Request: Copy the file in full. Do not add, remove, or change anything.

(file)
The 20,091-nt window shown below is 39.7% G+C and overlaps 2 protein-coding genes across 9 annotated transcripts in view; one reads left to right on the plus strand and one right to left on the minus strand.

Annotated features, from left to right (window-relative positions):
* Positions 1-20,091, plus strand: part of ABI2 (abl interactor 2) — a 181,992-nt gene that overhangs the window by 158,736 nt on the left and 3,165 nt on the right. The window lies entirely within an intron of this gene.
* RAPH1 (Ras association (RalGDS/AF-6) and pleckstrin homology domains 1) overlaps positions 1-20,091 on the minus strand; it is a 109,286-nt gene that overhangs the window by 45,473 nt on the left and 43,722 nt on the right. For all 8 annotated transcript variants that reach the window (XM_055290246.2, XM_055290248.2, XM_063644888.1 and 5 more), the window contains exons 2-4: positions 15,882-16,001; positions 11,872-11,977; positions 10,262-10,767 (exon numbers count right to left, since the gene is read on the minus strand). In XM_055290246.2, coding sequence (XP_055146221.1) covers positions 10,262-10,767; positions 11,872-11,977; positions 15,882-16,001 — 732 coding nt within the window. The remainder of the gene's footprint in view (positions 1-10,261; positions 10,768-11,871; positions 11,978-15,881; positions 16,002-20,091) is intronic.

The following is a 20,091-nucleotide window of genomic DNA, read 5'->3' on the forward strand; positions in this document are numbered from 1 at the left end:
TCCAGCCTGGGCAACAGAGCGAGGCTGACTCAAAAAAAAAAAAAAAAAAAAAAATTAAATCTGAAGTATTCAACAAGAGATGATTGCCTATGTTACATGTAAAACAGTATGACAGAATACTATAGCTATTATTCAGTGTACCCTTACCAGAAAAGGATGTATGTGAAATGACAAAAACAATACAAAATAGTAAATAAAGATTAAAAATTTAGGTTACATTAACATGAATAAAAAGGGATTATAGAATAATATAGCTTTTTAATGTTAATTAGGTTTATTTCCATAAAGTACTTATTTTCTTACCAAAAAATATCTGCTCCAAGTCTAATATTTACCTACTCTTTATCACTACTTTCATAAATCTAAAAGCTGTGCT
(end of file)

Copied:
The 20,091-nt window shown below is 39.7% G+C and overlaps 2 protein-coding genes across 9 annotated transcripts in view; one reads left to right on the plus strand and one right to left on the minus strand.

Annotated features, from left to right (window-relative positions):
* Positions 1-20,091, plus strand: part of ABI2 (abl interactor 2) — a 181,992-nt gene that overhangs the window by 158,736 nt on the left and 3,165 nt on the right. The window lies entirely within an intron of this gene.
* RAPH1 (Ras association (RalGDS/AF-6) and pleckstrin homology domains 1) overlaps positions 1-20,091 on the minus strand; it is a 109,286-nt gene that overhangs the window by 45,473 nt on the left and 43,722 nt on the right. For all 8 annotated transcript variants that reach the window (XM_055290246.2, XM_055290248.2, XM_063644888.1 and 5 more), the window contains exons 2-4: positions 15,882-16,001; positions 11,872-11,977; positions 10,262-10,767 (exon numbers count right to left, since the gene is read on the minus strand). In XM_055290246.2, coding sequence (XP_055146221.1) covers positions 10,262-10,767; positions 11,872-11,977; positions 15,882-16,001 — 732 coding nt within the window. The remainder of the gene's footprint in view (positions 1-10,261; positions 10,768-11,871; positions 11,978-15,881; positions 16,002-20,091) is intronic.

The following is a 20,091-nucleotide window of genomic DNA, read 5'->3' on the forward strand; positions in this document are numbered from 1 at the left end:
TCCAGCCTGGGCAACAGAGCGAGGCTGACTCAAAAAAAAAAAAAAAAAAAAAAATTAAATCTGAAGTATTCAACAAGAGATGATTGCCTATGTTACATGTAAAACAGTATGACAGAATACTATAGCTATTATTCAGTGTACCCTTACCAGAAAAGGATGTATGTGAAATGACAAAAACAATACAAAATAGTAAATAAAGATTAAAAATTTAGGTTACATTAACATGAATAAAAAGGGATTATAGAATAATATAGCTTTTTAATGTTAATTAGGTTTATTTCCATAAAGTACTTATTTTCTTACCAAAAAATATCTGCTCCAAGTCTAATATTTACCTACTCTTTATCACTACTTTCATAAATCTAAAAGCTGTGCT